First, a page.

“There has never been a better time in our history to address ruptures and repairs in group work.”*

*from: Ruptures and Repairs in Group Psychotherapy: From Theory to Practice (2021), by CHERI L. MARMAROSH, PH.D., FAGPA

From A Hermeneutic Literature Review (2021), by Kirsten Wong: “Safran and Muran (2000) highlighted the continuous process of an intersubjective to- ing and fro-ing between therapist and client. This involves moments where the quality of the therapeutic relationship increases in tension and/or deteriorates, known as ruptures, and moments where this tension is focused on to be resolved, known as repairs (Eubanks-Carter et al., 2015).”

Online Etymology: “rupture (n.): late 14c., in medicine, “act of bursting or breaking,” in reference to a vessel, etc. of the body, from Old French rupture and directly from Latin ruptura “the breaking (of a vein), fracture (of an arm or leg),” from past-participle stem of rumpere “to break” (from PIE root *runp– “to break;” see corrupt (adj.)).
Specifically as “abdominal hernia” from early 15c. The sense of “breach of friendly relations or concord” is by 1580s; the general sense of “act or fact of breaking or bursting” is by 1640s. Rupturewort (1590s) was held to be efficacious in treating hernias, etc.

repair (v.1): “to mend, put back in order, restore to a sound, good, or complete condition,” mid-14c., reparen, from Old French reparer “repair, mend” (12c.) and directly from Latin reparare “restore, put back in order,” from re– “again” (see re-) + parare “make ready, prepare” (from PIE root *pere– (1) “to produce, procure”).
The sense of “make amends for injury by an equivalent, make good” is by 1560s. Related: Repaired; repairing.

repair (n.1): c. 1400, repaire, “maintenance, restoration;” 1590s, “act of restoring, restoration to a sound or good state after decay,” from repair (v.1). Meaning “state or condition in respect to reparation” is from c. 1600, especially “good or sound condition kept up by repairing as needed.” Repair-shop attested by 1877

From: The Shrimp and the Anemone (1944), by L.P. Hartley:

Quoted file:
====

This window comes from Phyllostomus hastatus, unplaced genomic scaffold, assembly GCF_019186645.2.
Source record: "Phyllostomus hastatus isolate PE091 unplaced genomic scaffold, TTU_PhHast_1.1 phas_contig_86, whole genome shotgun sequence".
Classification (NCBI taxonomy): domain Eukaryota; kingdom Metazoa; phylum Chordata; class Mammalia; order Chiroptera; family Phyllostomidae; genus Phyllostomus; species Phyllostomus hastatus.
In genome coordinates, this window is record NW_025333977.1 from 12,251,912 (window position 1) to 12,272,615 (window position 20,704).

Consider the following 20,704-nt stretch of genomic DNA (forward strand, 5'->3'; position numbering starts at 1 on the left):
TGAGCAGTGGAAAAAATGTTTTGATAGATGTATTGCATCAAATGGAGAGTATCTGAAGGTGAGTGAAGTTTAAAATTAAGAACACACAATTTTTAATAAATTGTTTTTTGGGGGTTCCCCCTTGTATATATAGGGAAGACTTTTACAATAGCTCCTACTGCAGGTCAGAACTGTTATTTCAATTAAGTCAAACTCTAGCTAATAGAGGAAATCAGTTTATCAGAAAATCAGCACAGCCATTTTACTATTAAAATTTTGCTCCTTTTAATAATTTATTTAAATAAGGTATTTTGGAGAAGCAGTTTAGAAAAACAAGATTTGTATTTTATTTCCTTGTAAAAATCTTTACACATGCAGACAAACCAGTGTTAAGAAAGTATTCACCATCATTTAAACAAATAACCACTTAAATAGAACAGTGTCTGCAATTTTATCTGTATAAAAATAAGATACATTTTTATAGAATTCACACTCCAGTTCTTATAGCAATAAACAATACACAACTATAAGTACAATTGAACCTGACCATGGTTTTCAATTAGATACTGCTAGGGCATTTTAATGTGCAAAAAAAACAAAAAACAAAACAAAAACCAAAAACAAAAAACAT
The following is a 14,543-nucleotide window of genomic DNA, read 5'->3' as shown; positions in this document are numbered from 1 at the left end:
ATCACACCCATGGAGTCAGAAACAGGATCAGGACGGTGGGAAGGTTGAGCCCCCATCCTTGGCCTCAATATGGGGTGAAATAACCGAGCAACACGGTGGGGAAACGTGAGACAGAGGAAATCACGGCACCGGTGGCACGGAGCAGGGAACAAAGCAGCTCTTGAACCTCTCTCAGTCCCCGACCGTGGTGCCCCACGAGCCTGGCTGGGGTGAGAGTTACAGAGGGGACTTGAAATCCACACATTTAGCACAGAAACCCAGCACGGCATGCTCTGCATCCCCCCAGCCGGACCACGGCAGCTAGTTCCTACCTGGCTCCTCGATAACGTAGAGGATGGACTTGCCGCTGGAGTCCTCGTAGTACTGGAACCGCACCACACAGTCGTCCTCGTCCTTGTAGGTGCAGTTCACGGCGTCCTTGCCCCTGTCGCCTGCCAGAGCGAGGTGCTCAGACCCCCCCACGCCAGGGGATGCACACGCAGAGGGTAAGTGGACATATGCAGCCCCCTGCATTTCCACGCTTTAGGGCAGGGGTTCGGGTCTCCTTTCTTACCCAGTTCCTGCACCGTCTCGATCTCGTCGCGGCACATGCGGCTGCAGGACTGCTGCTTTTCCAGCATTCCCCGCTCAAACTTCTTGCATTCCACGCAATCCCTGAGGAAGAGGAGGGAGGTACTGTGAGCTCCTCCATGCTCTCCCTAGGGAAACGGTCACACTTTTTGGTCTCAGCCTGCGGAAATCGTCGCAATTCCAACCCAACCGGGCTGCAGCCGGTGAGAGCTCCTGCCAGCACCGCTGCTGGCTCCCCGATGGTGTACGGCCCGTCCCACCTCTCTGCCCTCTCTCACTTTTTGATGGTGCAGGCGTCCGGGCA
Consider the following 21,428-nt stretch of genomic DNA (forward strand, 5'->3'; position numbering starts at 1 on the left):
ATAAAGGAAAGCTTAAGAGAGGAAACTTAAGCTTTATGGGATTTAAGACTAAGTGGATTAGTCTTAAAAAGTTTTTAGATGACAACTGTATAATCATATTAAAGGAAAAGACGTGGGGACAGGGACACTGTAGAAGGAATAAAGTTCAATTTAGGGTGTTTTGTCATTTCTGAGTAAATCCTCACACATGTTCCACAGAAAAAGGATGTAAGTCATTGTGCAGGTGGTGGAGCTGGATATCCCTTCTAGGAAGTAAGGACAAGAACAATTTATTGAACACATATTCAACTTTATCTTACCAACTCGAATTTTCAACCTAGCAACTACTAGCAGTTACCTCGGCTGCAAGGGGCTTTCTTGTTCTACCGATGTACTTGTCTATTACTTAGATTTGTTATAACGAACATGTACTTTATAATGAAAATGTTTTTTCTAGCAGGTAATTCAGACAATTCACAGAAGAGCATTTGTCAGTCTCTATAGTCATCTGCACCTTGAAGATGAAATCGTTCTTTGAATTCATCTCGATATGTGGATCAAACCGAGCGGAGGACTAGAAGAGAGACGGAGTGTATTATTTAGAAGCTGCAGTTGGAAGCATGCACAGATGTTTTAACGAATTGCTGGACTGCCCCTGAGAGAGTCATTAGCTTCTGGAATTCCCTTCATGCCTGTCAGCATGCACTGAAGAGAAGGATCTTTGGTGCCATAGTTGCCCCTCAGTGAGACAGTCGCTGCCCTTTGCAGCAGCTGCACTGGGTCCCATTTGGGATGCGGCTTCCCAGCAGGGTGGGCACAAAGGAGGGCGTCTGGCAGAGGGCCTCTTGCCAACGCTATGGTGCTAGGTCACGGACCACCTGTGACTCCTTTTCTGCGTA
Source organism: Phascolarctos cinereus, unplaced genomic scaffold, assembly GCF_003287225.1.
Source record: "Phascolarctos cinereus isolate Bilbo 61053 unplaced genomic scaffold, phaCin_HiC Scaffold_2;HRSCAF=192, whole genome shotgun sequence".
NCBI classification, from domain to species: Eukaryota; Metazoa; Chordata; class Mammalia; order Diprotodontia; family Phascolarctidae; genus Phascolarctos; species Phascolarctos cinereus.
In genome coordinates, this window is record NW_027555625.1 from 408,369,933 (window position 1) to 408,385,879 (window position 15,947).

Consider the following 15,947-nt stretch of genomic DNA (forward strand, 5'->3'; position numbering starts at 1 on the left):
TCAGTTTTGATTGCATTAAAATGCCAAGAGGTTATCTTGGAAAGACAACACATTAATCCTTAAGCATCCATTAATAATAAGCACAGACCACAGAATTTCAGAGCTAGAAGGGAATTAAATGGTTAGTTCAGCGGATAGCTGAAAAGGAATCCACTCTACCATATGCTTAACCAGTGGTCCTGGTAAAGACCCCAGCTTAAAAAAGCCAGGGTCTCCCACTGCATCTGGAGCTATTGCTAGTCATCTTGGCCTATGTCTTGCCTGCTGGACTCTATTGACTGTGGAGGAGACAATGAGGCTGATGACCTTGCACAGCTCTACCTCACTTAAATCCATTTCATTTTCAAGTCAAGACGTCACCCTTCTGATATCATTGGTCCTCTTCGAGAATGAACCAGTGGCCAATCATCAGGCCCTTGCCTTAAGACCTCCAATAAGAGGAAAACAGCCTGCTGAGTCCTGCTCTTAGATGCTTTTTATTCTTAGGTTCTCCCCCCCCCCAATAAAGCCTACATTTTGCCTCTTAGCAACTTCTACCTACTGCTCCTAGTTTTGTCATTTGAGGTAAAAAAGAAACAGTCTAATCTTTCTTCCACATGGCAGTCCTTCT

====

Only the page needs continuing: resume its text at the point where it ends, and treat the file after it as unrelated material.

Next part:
“The situation had been critical when Eustace, prospecting for further sources of supply, came upon the anemone on the rock; while he delayed, the pond burst, making a rent a yard wide and leaving a most imposing delta sketched with great ruinous curves in low relief upon the sand. The pond was empty and all the imprisoned water had made its way to the sea. Eustace secretly admired the out-rush of sand and was mentally transforming it into the Nile estuary at the moment when Hilda stuck her spade into it. Together they repaired the damage and with it the lesion in their affections; a glow of reconciliation pervaded them, increasing with each spadeful. Soon the bank was as strong as before. But you could not help seeing there had been a catastrophe, for the spick-and-span insertion proclaimed its freshness, like a patch in an old suit. And for all their assiduous dredging of the channels the new supplies came down from the pools above in the thinnest trickle, hardly covering the bottom and leaving bare a number of small stones which at high water were decently submerged. They had no function except by the order of their disappearance to measure the depth of the pond; now they stood out, emblems of failure, noticeable for the first time, like a handful of conventional remarks exchanged between old friends when the life has gone out of their relationship.”

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